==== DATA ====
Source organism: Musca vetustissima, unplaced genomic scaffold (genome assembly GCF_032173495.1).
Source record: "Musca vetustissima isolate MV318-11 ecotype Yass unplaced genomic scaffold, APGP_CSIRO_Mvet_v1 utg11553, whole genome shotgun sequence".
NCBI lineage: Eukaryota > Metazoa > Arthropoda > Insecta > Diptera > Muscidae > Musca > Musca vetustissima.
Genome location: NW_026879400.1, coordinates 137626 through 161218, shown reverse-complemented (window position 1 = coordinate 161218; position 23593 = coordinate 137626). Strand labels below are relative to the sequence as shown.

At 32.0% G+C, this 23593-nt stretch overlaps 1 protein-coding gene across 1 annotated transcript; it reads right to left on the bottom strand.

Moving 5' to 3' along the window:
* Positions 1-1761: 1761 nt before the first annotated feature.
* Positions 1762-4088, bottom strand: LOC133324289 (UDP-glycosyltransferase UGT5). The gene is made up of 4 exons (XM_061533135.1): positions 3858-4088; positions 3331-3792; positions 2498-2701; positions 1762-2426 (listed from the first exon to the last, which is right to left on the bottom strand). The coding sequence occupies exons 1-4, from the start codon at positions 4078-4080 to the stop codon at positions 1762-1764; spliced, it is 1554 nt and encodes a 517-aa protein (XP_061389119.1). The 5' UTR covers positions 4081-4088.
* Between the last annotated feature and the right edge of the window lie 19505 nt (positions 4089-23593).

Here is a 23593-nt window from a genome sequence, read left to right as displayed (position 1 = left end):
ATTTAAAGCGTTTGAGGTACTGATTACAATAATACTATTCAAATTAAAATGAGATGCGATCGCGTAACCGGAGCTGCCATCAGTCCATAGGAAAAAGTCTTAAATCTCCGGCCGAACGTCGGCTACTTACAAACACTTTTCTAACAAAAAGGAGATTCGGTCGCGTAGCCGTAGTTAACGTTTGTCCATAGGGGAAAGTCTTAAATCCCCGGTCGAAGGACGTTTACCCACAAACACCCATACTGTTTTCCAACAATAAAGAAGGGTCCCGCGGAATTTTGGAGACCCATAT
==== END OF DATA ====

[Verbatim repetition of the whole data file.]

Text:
Source organism: Musca vetustissima, unplaced genomic scaffold (genome assembly GCF_032173495.1).
Source record: "Musca vetustissima isolate MV318-11 ecotype Yass unplaced genomic scaffold, APGP_CSIRO_Mvet_v1 utg11553, whole genome shotgun sequence".
NCBI lineage: Eukaryota > Metazoa > Arthropoda > Insecta > Diptera > Muscidae > Musca > Musca vetustissima.
Genome location: NW_026879400.1, coordinates 137626 through 161218, shown reverse-complemented (window position 1 = coordinate 161218; position 23593 = coordinate 137626). Strand labels below are relative to the sequence as shown.

At 32.0% G+C, this 23593-nt stretch overlaps 1 protein-coding gene across 1 annotated transcript; it reads right to left on the bottom strand.

Moving 5' to 3' along the window:
* Positions 1-1761: 1761 nt before the first annotated feature.
* Positions 1762-4088, bottom strand: LOC133324289 (UDP-glycosyltransferase UGT5). The gene is made up of 4 exons (XM_061533135.1): positions 3858-4088; positions 3331-3792; positions 2498-2701; positions 1762-2426 (listed from the first exon to the last, which is right to left on the bottom strand). The coding sequence occupies exons 1-4, from the start codon at positions 4078-4080 to the stop codon at positions 1762-1764; spliced, it is 1554 nt and encodes a 517-aa protein (XP_061389119.1). The 5' UTR covers positions 4081-4088.
* Between the last annotated feature and the right edge of the window lie 19505 nt (positions 4089-23593).

Here is a 23593-nt window from a genome sequence, read left to right as displayed (position 1 = left end):
ATTTAAAGCGTTTGAGGTACTGATTACAATAATACTATTCAAATTAAAATGAGATGCGATCGCGTAACCGGAGCTGCCATCAGTCCATAGGAAAAAGTCTTAAATCTCCGGCCGAACGTCGGCTACTTACAAACACTTTTCTAACAAAAAGGAGATTCGGTCGCGTAGCCGTAGTTAACGTTTGTCCATAGGGGAAAGTCTTAAATCCCCGGTCGAAGGACGTTTACCCACAAACACCCATACTGTTTTCCAACAATAAAGAAGGGTCCCGCGGAATTTTGGAGACCCATAT